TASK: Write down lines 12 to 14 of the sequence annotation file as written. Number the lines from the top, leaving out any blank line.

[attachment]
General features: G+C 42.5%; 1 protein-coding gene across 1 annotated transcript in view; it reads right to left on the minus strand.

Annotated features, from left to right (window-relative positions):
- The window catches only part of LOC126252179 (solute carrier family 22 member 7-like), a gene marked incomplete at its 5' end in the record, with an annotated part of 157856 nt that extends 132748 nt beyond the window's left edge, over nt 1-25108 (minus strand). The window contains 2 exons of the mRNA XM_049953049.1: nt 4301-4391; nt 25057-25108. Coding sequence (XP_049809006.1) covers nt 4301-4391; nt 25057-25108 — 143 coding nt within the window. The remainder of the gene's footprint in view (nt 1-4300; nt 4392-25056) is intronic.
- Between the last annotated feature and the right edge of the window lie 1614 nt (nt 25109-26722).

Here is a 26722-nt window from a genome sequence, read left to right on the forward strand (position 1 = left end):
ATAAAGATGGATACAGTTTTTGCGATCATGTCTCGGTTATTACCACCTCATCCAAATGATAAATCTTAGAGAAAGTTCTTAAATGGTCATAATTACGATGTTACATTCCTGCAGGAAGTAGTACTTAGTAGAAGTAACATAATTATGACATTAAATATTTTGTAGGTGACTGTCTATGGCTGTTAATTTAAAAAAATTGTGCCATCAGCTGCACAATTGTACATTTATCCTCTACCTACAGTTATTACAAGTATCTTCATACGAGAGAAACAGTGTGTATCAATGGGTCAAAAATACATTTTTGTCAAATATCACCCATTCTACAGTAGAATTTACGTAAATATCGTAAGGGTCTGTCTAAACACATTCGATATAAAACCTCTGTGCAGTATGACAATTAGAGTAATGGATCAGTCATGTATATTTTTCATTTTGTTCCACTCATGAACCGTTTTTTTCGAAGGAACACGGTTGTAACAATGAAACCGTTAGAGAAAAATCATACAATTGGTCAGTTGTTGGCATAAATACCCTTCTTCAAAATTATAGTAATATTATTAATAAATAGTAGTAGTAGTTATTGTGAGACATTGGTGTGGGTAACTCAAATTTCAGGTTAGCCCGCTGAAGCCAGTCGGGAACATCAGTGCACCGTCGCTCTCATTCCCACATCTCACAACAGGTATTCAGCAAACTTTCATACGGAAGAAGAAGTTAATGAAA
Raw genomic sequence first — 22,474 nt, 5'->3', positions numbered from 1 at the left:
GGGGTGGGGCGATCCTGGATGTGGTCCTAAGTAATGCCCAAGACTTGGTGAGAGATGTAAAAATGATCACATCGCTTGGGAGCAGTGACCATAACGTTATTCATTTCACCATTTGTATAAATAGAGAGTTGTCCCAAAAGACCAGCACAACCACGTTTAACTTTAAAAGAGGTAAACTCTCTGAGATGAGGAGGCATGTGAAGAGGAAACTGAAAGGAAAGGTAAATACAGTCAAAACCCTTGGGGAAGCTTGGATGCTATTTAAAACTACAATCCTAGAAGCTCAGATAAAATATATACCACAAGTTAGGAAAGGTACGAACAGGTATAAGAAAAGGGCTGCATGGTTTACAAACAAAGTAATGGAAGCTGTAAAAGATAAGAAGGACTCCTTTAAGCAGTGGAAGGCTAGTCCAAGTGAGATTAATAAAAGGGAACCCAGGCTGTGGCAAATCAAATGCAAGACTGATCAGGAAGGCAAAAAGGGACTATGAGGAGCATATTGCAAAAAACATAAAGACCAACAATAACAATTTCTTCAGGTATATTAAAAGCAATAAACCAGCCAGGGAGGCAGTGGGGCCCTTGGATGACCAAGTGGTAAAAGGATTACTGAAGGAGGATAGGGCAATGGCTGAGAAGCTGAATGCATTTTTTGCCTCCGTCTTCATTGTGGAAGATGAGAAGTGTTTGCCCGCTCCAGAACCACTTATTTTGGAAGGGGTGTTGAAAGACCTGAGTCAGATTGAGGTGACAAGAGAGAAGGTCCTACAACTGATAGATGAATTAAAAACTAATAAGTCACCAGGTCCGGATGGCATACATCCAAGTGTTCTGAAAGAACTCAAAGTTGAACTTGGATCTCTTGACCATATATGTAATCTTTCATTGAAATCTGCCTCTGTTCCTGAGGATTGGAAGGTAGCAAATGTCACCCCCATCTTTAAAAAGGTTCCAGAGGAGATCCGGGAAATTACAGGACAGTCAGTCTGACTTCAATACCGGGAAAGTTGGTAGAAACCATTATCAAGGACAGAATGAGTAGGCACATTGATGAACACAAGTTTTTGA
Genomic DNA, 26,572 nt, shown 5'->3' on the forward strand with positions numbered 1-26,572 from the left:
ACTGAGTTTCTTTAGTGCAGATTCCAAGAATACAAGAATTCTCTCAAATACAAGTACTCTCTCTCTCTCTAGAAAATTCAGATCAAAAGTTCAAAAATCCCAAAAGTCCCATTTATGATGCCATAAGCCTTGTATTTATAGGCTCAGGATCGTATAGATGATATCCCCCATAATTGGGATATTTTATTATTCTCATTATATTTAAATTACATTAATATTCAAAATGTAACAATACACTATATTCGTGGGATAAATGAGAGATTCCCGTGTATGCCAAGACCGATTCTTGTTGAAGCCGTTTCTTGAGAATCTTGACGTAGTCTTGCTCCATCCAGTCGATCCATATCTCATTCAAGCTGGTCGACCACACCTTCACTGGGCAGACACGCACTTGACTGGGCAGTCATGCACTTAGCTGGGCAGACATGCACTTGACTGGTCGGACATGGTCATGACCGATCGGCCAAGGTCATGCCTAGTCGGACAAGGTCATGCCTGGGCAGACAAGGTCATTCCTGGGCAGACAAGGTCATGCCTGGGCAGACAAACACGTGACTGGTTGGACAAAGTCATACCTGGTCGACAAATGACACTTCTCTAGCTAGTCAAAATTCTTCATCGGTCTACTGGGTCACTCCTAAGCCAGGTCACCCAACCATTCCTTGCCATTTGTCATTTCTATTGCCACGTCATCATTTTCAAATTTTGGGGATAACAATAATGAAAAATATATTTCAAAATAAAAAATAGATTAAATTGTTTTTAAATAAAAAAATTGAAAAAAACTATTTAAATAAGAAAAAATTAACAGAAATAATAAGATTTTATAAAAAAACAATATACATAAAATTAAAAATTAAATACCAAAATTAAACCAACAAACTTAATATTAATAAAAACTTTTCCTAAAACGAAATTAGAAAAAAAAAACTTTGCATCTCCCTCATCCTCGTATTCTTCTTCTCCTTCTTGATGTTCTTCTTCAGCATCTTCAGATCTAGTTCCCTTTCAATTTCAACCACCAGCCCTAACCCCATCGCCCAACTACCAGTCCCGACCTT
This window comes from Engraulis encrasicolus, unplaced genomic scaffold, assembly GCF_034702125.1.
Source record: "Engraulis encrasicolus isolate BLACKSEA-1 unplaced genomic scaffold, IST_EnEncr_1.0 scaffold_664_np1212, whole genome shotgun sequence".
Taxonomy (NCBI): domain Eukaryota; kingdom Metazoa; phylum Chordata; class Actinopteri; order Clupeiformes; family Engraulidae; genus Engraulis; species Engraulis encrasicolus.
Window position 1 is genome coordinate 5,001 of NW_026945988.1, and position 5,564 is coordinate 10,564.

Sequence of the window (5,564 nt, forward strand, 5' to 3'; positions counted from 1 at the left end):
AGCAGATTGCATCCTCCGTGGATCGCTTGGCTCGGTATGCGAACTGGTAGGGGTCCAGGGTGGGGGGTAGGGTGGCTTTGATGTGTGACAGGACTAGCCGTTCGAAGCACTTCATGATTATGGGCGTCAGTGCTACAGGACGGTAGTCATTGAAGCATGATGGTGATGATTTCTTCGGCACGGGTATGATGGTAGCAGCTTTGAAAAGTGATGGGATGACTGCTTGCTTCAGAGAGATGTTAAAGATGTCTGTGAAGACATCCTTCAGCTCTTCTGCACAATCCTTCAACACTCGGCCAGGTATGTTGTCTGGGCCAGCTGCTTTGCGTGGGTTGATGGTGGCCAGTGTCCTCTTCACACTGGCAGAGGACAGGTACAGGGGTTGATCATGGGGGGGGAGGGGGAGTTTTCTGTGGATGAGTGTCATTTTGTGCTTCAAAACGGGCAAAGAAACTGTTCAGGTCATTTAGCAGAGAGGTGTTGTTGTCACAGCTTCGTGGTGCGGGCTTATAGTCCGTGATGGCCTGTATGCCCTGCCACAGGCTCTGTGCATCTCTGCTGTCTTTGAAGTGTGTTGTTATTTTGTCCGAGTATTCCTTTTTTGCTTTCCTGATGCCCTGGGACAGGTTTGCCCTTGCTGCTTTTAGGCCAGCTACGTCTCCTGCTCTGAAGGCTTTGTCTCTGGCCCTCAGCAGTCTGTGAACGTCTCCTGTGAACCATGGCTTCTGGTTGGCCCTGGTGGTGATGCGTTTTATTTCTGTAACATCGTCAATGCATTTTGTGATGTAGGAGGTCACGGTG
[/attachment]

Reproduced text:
Source record: "Engraulis encrasicolus isolate BLACKSEA-1 unplaced genomic scaffold, IST_EnEncr_1.0 scaffold_664_np1212, whole genome shotgun sequence".
Taxonomy (NCBI): domain Eukaryota; kingdom Metazoa; phylum Chordata; class Actinopteri; order Clupeiformes; family Engraulidae; genus Engraulis; species Engraulis encrasicolus.
Window position 1 is genome coordinate 5,001 of NW_026945988.1, and position 5,564 is coordinate 10,564.